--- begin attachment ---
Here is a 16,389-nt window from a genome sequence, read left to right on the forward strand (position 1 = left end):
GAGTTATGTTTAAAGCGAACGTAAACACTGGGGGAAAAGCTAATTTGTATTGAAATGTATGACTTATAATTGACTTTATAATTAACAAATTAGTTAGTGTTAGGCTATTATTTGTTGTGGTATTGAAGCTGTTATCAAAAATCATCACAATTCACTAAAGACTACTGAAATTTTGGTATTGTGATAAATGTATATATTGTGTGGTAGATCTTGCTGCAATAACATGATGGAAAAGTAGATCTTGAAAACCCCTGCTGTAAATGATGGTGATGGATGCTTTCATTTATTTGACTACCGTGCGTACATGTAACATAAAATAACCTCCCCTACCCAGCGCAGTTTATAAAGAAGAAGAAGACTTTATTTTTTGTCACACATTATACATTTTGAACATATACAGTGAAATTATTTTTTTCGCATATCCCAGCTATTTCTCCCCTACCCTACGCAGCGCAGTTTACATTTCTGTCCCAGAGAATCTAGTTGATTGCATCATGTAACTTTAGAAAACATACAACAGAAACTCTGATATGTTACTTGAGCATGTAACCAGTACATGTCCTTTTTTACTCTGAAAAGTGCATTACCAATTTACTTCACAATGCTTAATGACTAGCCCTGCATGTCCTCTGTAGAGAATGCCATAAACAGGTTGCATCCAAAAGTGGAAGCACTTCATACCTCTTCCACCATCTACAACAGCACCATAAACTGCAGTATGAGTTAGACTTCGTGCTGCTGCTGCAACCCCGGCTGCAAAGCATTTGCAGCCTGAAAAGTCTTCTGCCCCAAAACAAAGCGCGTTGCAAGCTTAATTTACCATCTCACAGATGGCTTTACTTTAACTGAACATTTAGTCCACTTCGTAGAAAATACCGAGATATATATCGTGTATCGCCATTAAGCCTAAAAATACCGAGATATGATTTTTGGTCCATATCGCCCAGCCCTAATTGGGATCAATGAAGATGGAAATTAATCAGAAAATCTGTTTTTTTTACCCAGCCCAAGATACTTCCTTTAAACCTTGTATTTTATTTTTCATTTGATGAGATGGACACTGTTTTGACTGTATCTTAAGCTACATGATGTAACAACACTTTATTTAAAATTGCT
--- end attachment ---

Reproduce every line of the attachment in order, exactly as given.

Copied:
Here is a 16,389-nt window from a genome sequence, read left to right on the forward strand (position 1 = left end):
GAGTTATGTTTAAAGCGAACGTAAACACTGGGGGAAAAGCTAATTTGTATTGAAATGTATGACTTATAATTGACTTTATAATTAACAAATTAGTTAGTGTTAGGCTATTATTTGTTGTGGTATTGAAGCTGTTATCAAAAATCATCACAATTCACTAAAGACTACTGAAATTTTGGTATTGTGATAAATGTATATATTGTGTGGTAGATCTTGCTGCAATAACATGATGGAAAAGTAGATCTTGAAAACCCCTGCTGTAAATGATGGTGATGGATGCTTTCATTTATTTGACTACCGTGCGTACATGTAACATAAAATAACCTCCCCTACCCAGCGCAGTTTATAAAGAAGAAGAAGACTTTATTTTTTGTCACACATTATACATTTTGAACATATACAGTGAAATTATTTTTTTCGCATATCCCAGCTATTTCTCCCCTACCCTACGCAGCGCAGTTTACATTTCTGTCCCAGAGAATCTAGTTGATTGCATCATGTAACTTTAGAAAACATACAACAGAAACTCTGATATGTTACTTGAGCATGTAACCAGTACATGTCCTTTTTTACTCTGAAAAGTGCATTACCAATTTACTTCACAATGCTTAATGACTAGCCCTGCATGTCCTCTGTAGAGAATGCCATAAACAGGTTGCATCCAAAAGTGGAAGCACTTCATACCTCTTCCACCATCTACAACAGCACCATAAACTGCAGTATGAGTTAGACTTCGTGCTGCTGCTGCAACCCCGGCTGCAAAGCATTTGCAGCCTGAAAAGTCTTCTGCCCCAAAACAAAGCGCGTTGCAAGCTTAATTTACCATCTCACAGATGGCTTTACTTTAACTGAACATTTAGTCCACTTCGTAGAAAATACCGAGATATATATCGTGTATCGCCATTAAGCCTAAAAATACCGAGATATGATTTTTGGTCCATATCGCCCAGCCCTAATTGGGATCAATGAAGATGGAAATTAATCAGAAAATCTGTTTTTTTTACCCAGCCCAAGATACTTCCTTTAAACCTTGTATTTTATTTTTCATTTGATGAGATGGACACTGTTTTGACTGTATCTTAAGCTACATGATGTAACAACACTTTATTTAAAATTGCT